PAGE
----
So, we pedaled out into the maze of logging roads outside of Portland in search of what Patrick affectionately called “The Northwest Passage” as if it was some sort of secret silk trade route. In fact, it was a breakthrough of a bridge that connected to disparate gravel roads into a full loop, about an 83 mile round trip from the city. You had to pedal uphill for what seemed like forever, passing multiple gated side roads until you identified and hopped the right side-road gate. This lead to the rocky jeep trail that is The Northwest Passage, then spilling you out onto another gravel road that pointed towards home. For me, the first time doing this blew my mind. I was way short on food and fitness, bonking a bit on the way home, but I made it. I wanted more.

We later did this route again a number of times with our less than capable bikes, each time enduring a handful of pinch flats. A small price to pay for the excitement we’d discovered! We made up other various gravel loops and named them things like “The Peacocks”, which is another story. 

This was the gate to The Northwest Passage

4. Who do you admire in the cycling world?

You’ll meet many wonderful people through cycling, but few who seem to be able to effortlessly balance peak fitness with an incredible attitude riding socially. They seemingly ride unfazed by inclement weather, fatigue, or any other cause for discomfort. They ride through all conditions with panache, interesting conversation, and admirable strength. This kind of balance and the people who embody this spirit are the people I admire in cycling.

5. Top tip for a new rider, or a cyclist about to take on a new challenge?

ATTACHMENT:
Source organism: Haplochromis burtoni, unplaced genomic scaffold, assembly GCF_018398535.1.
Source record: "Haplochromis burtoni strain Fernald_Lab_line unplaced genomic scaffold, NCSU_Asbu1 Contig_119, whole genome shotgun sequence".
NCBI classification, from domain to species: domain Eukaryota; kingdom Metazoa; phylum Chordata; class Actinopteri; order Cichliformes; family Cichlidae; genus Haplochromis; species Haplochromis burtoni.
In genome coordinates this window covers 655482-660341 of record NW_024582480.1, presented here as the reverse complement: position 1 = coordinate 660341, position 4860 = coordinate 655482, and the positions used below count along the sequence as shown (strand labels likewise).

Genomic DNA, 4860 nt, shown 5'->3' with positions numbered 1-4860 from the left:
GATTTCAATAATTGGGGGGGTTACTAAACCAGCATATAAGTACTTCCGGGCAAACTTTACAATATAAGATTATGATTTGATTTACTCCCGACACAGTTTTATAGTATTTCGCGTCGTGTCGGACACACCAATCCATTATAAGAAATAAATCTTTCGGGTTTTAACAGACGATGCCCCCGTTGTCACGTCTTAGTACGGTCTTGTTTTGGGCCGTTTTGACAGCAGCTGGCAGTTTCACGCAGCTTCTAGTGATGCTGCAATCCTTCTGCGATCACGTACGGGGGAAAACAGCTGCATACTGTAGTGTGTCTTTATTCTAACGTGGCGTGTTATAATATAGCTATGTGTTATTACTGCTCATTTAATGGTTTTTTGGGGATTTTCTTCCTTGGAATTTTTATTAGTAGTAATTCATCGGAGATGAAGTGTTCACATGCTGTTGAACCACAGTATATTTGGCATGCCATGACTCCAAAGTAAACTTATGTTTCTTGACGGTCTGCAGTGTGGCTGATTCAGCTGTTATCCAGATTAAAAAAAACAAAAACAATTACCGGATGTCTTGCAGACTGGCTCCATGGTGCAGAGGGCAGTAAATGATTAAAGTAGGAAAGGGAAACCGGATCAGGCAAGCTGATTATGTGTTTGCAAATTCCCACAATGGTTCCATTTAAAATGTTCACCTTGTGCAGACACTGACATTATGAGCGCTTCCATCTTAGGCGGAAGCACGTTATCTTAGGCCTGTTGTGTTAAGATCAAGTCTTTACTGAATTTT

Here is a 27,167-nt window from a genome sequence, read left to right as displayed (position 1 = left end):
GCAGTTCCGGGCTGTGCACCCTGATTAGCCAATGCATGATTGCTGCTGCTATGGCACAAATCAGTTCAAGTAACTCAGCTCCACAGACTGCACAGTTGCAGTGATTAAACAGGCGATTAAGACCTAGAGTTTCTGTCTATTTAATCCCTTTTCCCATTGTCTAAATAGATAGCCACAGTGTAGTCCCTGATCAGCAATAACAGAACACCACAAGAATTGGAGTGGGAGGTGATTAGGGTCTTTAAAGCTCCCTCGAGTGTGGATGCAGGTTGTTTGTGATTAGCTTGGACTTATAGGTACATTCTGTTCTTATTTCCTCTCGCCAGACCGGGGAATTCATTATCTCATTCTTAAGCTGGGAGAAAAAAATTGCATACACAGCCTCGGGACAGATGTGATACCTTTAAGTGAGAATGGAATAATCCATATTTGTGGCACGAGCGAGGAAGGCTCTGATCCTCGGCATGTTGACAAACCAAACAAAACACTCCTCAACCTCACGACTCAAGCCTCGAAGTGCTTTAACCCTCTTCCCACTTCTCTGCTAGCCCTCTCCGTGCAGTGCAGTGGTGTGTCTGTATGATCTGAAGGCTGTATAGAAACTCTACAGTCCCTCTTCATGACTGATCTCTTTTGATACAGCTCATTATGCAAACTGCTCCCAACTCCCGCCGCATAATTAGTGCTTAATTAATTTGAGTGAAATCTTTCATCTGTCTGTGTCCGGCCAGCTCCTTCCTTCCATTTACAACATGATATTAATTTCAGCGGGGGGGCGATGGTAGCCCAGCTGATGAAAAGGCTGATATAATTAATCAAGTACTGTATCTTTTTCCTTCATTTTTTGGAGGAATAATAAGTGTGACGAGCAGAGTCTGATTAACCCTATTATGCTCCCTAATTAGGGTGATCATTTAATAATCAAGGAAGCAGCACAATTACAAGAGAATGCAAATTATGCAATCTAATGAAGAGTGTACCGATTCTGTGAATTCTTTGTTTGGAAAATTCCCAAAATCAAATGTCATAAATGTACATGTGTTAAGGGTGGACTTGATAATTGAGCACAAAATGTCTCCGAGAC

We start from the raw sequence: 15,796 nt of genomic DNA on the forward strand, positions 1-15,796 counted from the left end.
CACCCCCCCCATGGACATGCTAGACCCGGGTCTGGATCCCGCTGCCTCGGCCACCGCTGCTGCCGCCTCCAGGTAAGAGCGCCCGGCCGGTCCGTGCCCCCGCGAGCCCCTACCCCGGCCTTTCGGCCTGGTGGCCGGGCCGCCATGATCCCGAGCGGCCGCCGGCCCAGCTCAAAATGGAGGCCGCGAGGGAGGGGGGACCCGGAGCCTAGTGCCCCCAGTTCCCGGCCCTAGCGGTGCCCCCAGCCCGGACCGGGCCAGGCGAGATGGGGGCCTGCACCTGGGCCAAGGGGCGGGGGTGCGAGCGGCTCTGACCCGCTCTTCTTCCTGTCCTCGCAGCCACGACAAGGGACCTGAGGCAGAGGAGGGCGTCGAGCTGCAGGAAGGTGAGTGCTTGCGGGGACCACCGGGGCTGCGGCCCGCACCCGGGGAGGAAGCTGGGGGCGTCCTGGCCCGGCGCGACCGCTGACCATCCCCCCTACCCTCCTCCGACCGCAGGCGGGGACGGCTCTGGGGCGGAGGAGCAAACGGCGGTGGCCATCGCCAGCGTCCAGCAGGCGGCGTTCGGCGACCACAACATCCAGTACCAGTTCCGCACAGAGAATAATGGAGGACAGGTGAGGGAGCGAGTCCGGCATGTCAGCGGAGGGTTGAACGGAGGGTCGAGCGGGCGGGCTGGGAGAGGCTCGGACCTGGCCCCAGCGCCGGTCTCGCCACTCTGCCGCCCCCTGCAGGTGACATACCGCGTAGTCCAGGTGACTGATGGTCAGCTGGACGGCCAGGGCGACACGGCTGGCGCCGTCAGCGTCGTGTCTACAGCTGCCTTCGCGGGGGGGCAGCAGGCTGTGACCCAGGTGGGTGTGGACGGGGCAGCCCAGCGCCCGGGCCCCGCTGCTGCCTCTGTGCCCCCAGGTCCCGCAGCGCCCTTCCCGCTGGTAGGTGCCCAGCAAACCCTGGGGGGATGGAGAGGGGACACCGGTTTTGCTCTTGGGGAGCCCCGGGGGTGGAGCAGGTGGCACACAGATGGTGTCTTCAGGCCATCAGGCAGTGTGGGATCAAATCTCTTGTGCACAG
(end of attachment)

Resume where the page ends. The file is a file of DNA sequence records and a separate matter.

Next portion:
Riding more often is more important than riding longer. Stay dedicated and ride often, but listen to your body and rest. It’s easy to overtrain thinking you need to do more and more and more to be prepared (I’ve been there many times). Just remember that resting after riding is what makes you stronger 🙂 

Photo by Natalie Starr

6. Favorite trend or innovation in cycling?

At the moment—Cargo Bibs. Even with jerseys. Everything’s just more convenient with pockets on the sides of shorts!

7. What are you doing to use cycling as a force for good?

My friends and I use our vacation time riding bikes together to raise money for charity. We call it Leave It On The Road. We do epic rides with the goal of helping to one day end cancer. Most of us work in the creative industry and use our skills like photography, design, and writing to produce content that inspires people and works as a vehicle for keeping momentum in the fight to end cancer. All riders pay for their own flights, hotels, meals, etc. and all proceeds we raise throughout the year are donated directly to our chosen charity. We tell the story of each ride through our Instagram and sell products like stem caps, water bottles, and jerseys on our website to raise money. In 2018, we became an official 501c3 non-profit, which has been a big step for us. Since then, we’ve been focusing on funding the most cutting edge research that has the chance to be the root solution to cures for all kinds of cancer: Gene Therapy through the Alliance for Cancer Gene Therapy

Photo by Natalie Starr

8. Thinking about the work you’re doing, what do you see as the potential change for people or the planet? If you are successful, what impact will you have?

A cure, not just for cancer, but hopefully many other illnesses that can be reversed with genetic techniques. 

9. What’s your biggest challenge/obstacle to success?

Time. There are so many things happening in life that it’s always hard to dedicate as much time and effort as I’d like to planning, preparing, amplifying Leave It On The Road’s fundraising efforts. 

Photo by Natalie Starr

10. How can people help? Where can they learn more about your work?

Plan a ride and share it with us! We’re interested in helping other people organize their own fundraising rides and promoting them through Leave It On The Road. Visit www.leaveitontheroad.com to learn more, and shoot us an email if you’re interested. jake@leaveitontheroad.com 

Jake Szymanski is a cyclist, photographer, and fundraiser and advocate for cancer research through Leave It On the Road. During the day he’s a brand marketing manager for Google. When he’s not doing the aforementioned you can find him cruising the dirt around the San Francisco Bay area.

Edited by John Kim. When he’s not out for a ride, John uses his expertise in Corporate Social Responsibility to help companies do well by doing good. Find him at virtcyc@gmail.com or VirtCyc on twitter or instagram.